“Me too,” he said, laying down his card. “I’ll think about this night for the rest of my life. Maybe you can come visit me in prison.”
Dawn began filtering in dirty through the broken blinds, lighting the room like a 70s home movie. “I’ll make some coffee,” I volunteered.
“None for me, thanks,” said Rex. “I’m pretty amped as it is. Don’t need jittery hands. Someone could get hurt.” He grinned.
I measured enough for a full pot anyways. Each scoop weighed a hundred pounds in my hand. This single act, repetitive, almost automatic, became deliberate and precious. I would make coffee every day for the rest of my life, using these same motions as I had since I graduated college, but the process would carry with it the weight of today. I would probably never enjoy a cup of coffee again.
Cal glanced at me with only the slightest movement of his eyes. The black bag by the door, then to Rex, who was making one final post to whatever trolls den he frequented. We had always joked about our ability to communicate without words; even Miranda had remarked about our seeming ability to read each other’s minds.
Rex finished his post and shut his laptop. “I’m going to grab a shower,” he said. “Want to look clean when those cameras catch my smiling face. You two can wash up after I leave. You’ll have about an hour before things get fun.”
When I heard the shower turn on I got up and retrieved a pistol from the bag. It was loaded. “I’ll do it, if you want,” Cal murmured.
I ignored him. I crept up the hallway, my heart pounding in my chest. I swore Rex could hear it over the running water. For all I knew, he had a gun in there with him, but that was a risk I was going to have to take.
I threw open the door. Rex slid back the shower curtain and said part of my name before I fired two rounds into his chest. His eyes went wide as he slammed against the wall, the water running blood in thin streams down his chest. His lips kept forming words, but his throat didn’t cooperate.
I hated seeing him suffer. Always had. Poor lug never stood a chance, never developed the tactics to survive and thrive in this world, just inflated his ego higher and higher like a life raft. But I wasn’t about to let him take other people out with him. There were tears in my eyes. I turned and left the room, passing the gun to Cal. “Finish the job,” I said. “Make it quick.”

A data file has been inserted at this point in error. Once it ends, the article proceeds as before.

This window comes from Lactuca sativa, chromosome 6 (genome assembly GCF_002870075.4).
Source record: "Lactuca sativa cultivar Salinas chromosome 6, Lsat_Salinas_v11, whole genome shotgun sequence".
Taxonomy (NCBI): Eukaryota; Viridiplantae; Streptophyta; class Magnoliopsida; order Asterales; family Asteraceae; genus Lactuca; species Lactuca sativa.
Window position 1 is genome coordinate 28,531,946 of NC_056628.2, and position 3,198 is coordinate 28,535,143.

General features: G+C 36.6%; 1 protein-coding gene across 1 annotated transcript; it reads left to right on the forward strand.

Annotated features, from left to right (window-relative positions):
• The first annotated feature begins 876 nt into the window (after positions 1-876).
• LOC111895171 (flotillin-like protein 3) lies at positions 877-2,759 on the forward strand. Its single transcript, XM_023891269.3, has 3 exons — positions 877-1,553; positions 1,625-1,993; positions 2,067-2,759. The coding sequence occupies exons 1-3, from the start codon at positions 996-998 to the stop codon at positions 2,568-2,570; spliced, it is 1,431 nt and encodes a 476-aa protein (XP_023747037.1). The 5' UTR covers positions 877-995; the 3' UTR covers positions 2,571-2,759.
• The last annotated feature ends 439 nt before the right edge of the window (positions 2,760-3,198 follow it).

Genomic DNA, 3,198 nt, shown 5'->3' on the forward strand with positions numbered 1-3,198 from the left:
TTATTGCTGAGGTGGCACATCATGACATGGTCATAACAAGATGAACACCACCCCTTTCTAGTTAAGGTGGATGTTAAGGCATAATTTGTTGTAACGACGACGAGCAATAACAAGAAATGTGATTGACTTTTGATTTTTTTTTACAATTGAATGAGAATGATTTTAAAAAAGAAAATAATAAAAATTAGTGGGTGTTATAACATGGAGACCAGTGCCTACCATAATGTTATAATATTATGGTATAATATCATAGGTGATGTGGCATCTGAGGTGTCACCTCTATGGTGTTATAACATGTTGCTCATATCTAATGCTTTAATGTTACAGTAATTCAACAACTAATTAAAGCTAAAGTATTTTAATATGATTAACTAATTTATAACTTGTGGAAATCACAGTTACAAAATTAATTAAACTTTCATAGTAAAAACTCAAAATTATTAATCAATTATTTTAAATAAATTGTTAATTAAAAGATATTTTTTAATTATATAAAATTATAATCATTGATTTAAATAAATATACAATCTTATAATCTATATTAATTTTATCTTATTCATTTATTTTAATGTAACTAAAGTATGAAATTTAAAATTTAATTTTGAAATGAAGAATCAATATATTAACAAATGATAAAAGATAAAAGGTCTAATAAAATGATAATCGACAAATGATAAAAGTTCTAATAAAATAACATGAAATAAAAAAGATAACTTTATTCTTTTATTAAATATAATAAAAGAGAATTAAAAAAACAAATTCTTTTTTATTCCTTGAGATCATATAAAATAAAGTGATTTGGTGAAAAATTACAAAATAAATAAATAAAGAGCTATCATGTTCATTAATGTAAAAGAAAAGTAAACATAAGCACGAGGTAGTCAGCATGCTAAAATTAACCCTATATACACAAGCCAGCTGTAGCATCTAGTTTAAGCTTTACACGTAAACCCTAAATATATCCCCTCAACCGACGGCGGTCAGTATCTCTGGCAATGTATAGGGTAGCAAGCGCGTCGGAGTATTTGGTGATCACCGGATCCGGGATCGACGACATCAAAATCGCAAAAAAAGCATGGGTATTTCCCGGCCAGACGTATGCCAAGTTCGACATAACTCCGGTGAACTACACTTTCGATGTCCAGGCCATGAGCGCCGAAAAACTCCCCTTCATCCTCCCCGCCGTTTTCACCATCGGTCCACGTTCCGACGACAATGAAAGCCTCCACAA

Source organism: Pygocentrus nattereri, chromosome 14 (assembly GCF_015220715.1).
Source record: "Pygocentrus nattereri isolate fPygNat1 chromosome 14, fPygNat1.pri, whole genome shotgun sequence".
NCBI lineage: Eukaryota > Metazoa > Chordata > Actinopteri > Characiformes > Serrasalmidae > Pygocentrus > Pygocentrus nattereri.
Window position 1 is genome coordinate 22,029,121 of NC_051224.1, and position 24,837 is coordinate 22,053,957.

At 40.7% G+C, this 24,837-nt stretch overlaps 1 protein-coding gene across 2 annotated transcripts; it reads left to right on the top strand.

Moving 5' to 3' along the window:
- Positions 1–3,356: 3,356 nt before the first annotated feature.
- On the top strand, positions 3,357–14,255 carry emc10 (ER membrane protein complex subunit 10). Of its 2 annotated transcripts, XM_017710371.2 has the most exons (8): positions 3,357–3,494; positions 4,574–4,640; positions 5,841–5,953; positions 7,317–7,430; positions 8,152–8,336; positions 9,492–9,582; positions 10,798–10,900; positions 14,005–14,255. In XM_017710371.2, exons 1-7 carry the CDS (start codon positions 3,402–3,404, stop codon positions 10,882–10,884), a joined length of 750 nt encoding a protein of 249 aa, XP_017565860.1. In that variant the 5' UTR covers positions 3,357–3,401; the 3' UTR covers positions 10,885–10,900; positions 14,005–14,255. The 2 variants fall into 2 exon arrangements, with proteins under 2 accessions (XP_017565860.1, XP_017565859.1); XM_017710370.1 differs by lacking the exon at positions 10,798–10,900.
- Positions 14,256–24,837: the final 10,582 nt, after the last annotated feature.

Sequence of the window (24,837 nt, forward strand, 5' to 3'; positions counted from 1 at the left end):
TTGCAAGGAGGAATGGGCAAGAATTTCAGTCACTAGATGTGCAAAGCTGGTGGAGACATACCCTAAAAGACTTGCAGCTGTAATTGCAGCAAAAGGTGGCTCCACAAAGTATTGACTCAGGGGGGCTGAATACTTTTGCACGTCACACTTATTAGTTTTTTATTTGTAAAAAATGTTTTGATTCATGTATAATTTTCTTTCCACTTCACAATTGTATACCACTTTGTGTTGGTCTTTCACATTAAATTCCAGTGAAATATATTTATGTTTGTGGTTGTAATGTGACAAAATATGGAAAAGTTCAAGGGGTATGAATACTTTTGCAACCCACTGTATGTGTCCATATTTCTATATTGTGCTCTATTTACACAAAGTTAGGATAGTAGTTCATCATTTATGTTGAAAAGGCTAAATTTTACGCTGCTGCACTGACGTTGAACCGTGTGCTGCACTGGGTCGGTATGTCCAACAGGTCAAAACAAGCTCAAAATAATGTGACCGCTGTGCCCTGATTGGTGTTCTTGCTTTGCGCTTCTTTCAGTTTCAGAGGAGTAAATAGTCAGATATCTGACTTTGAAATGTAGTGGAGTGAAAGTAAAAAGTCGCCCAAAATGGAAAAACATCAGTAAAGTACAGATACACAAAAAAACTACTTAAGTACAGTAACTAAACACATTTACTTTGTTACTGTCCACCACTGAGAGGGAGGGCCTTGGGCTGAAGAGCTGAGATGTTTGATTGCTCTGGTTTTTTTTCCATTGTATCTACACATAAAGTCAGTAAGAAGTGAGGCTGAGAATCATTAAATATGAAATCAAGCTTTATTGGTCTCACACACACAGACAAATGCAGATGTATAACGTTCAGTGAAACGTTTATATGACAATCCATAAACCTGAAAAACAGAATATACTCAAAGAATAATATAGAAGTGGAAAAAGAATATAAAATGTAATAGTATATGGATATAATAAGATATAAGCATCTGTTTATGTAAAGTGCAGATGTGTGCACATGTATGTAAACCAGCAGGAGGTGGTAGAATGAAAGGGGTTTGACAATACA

Cal took the pistol and retrieved a stack of paper from the printer. He took the USB drive off the coffee table. I heard the second shot, to the head, I presume. The misery shot, like a rabid dog. The water turned off and then there was the flutter of papers.
Cal came back, wiping the fingerprints off the gun with a dirty towel. “What was that?” I asked. “The papers?”
“His manifesto,” he said. “Figured the cops deserved to see what we stopped him from doing.” He looked out the window down into the parking lot. “The coast looks clear,” he said. “Let’s go before someone sees us.”
We drove halfway home before we stopped at a motel. Cal paid for the room in cash. But we didn’t fuck. We didn’t even get undressed to shower. We lay on the bed, curled into each other, not saying a word.
I thought about the night before graduation. We’d come from one last night at Rex’s and lay just like this, streetlights filtering through the cheap curtains of my basement apartment. I struggled against sleep because I knew it would be the last time we would hold each other like that. And now, at 10 a.m., I did the same thing. This secret would bind us more than a marriage would, but it would be an unspoken union, one that might come with the price of never seeing each other again. We would slowly fall back into our old lives, burying this deeper and deeper until it seemed like an old nightmare.
We slept for three hours. I was home by dinner. I said my goodbyes to Cal, knowing they were probably permanent. He said his goodbyes in a way that I knew he understood. Fire and gasoline. A bad cocktail.
I wondered if anyone had found Rex’s body yet. Who was there to realize he was gone? Was there a neighbor to call the cops at the sound of gunshots, or would someone investigate only when the stench of his rotting body got too much to bear? I hated the thought of him being alone even one more hour.
I found the number for the police in Rex’s neighborhood. I called and gave his address, said I needed a welfare check and hung up.
On my desk was a picture of Rex and Cal and I on graduation day. We’ve got our arms around each other’s waists and we’re smiling because we’ve our whole lives ahead of us, because we believe that we’re going to be friends just like this through every minute of it. That was the promise we had broken. That was the biggest lie we had told.